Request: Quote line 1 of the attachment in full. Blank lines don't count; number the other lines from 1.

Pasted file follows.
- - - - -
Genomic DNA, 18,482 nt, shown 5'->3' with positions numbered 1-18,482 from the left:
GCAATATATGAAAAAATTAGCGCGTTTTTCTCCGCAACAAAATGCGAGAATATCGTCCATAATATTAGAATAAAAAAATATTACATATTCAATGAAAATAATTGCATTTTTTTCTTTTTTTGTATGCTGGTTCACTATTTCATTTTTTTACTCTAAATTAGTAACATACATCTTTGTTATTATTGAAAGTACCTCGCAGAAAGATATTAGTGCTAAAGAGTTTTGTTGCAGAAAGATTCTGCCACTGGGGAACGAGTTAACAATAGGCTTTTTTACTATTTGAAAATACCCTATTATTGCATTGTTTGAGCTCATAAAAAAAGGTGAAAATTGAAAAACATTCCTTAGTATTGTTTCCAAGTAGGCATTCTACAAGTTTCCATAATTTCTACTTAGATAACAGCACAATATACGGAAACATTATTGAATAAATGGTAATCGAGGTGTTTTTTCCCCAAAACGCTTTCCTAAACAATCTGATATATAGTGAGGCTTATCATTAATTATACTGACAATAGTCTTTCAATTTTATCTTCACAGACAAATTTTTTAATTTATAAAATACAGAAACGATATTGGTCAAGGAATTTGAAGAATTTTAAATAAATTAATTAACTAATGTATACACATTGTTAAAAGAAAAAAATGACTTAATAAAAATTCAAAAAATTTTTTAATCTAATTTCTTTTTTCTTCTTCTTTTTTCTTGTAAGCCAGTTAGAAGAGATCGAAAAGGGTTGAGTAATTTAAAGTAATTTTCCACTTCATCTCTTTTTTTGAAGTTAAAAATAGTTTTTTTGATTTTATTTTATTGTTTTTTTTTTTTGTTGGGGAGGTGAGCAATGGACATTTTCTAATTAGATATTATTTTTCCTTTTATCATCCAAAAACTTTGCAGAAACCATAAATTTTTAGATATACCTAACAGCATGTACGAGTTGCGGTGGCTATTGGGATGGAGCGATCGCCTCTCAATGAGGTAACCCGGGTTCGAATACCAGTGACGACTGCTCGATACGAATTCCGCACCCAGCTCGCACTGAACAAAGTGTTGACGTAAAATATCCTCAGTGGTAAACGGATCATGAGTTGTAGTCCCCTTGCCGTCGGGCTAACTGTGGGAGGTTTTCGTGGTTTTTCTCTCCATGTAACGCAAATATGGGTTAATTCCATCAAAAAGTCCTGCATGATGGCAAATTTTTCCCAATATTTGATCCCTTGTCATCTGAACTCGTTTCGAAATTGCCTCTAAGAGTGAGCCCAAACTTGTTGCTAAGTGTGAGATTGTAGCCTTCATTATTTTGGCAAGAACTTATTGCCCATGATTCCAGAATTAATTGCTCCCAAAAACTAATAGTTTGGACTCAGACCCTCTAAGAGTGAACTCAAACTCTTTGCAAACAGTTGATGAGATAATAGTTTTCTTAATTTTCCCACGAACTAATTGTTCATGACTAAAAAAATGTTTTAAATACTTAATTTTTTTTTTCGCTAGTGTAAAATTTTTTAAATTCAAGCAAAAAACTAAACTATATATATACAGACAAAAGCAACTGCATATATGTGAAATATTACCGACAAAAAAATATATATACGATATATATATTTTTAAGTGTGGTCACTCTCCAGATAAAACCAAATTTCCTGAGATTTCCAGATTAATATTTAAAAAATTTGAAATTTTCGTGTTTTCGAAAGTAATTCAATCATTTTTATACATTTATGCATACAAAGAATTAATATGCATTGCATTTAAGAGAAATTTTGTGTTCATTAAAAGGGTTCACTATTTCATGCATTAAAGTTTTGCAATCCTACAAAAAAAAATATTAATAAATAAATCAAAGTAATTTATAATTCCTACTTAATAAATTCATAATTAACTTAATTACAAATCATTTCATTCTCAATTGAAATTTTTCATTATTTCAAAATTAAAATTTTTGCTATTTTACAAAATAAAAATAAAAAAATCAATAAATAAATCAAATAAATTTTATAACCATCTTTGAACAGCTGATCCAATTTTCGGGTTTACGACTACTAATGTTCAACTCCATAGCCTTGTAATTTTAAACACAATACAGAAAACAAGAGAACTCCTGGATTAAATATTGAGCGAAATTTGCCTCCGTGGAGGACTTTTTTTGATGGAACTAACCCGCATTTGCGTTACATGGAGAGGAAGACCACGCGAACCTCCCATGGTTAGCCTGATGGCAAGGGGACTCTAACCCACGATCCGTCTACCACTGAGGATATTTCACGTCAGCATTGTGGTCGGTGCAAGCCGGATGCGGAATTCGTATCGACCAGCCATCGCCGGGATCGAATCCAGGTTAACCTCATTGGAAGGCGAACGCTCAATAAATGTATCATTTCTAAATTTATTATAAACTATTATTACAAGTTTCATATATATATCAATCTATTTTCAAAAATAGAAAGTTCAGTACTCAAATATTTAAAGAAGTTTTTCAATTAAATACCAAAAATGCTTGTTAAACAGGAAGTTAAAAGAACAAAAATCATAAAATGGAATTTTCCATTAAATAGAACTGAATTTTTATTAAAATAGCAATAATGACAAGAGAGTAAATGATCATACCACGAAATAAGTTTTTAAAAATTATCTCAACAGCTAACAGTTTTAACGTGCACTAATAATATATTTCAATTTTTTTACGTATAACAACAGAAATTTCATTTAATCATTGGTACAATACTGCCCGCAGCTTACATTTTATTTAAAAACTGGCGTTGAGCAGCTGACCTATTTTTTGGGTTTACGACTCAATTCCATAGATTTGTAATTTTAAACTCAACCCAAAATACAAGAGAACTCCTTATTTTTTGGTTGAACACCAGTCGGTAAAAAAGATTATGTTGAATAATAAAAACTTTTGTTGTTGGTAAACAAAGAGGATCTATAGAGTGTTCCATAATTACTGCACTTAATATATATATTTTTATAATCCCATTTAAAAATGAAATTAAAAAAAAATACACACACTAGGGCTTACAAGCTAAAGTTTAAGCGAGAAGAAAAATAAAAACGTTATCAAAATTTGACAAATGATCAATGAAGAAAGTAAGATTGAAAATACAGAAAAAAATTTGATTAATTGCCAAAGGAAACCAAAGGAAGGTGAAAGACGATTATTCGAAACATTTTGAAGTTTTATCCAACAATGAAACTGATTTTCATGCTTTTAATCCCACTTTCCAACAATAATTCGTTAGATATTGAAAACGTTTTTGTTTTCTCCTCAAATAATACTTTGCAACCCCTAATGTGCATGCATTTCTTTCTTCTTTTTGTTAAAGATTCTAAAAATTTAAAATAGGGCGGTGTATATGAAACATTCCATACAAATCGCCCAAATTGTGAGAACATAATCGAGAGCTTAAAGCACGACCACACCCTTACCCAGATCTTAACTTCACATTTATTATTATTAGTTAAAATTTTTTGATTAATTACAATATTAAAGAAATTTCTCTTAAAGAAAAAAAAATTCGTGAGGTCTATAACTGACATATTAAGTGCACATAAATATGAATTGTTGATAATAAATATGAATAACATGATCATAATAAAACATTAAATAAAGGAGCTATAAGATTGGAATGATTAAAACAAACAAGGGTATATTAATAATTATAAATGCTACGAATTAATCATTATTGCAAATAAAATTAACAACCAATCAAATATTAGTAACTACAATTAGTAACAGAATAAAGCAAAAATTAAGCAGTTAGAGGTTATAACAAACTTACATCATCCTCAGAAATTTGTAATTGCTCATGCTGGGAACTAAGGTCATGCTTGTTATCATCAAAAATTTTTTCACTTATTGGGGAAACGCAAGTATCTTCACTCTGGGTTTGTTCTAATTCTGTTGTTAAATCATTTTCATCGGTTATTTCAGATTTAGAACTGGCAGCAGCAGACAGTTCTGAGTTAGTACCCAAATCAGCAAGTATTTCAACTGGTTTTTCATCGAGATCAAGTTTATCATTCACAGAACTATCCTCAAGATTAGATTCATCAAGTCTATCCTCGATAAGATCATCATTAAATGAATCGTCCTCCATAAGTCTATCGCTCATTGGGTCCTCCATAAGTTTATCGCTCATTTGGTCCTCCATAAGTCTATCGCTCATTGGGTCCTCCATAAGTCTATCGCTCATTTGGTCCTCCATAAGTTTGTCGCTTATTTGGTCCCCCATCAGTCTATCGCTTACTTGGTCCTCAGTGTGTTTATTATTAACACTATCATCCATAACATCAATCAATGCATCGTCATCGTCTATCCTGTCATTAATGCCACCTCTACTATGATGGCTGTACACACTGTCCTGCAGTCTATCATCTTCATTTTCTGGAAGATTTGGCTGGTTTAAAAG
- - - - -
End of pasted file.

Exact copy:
Genomic DNA, 18,482 nt, shown 5'->3' with positions numbered 1-18,482 from the left: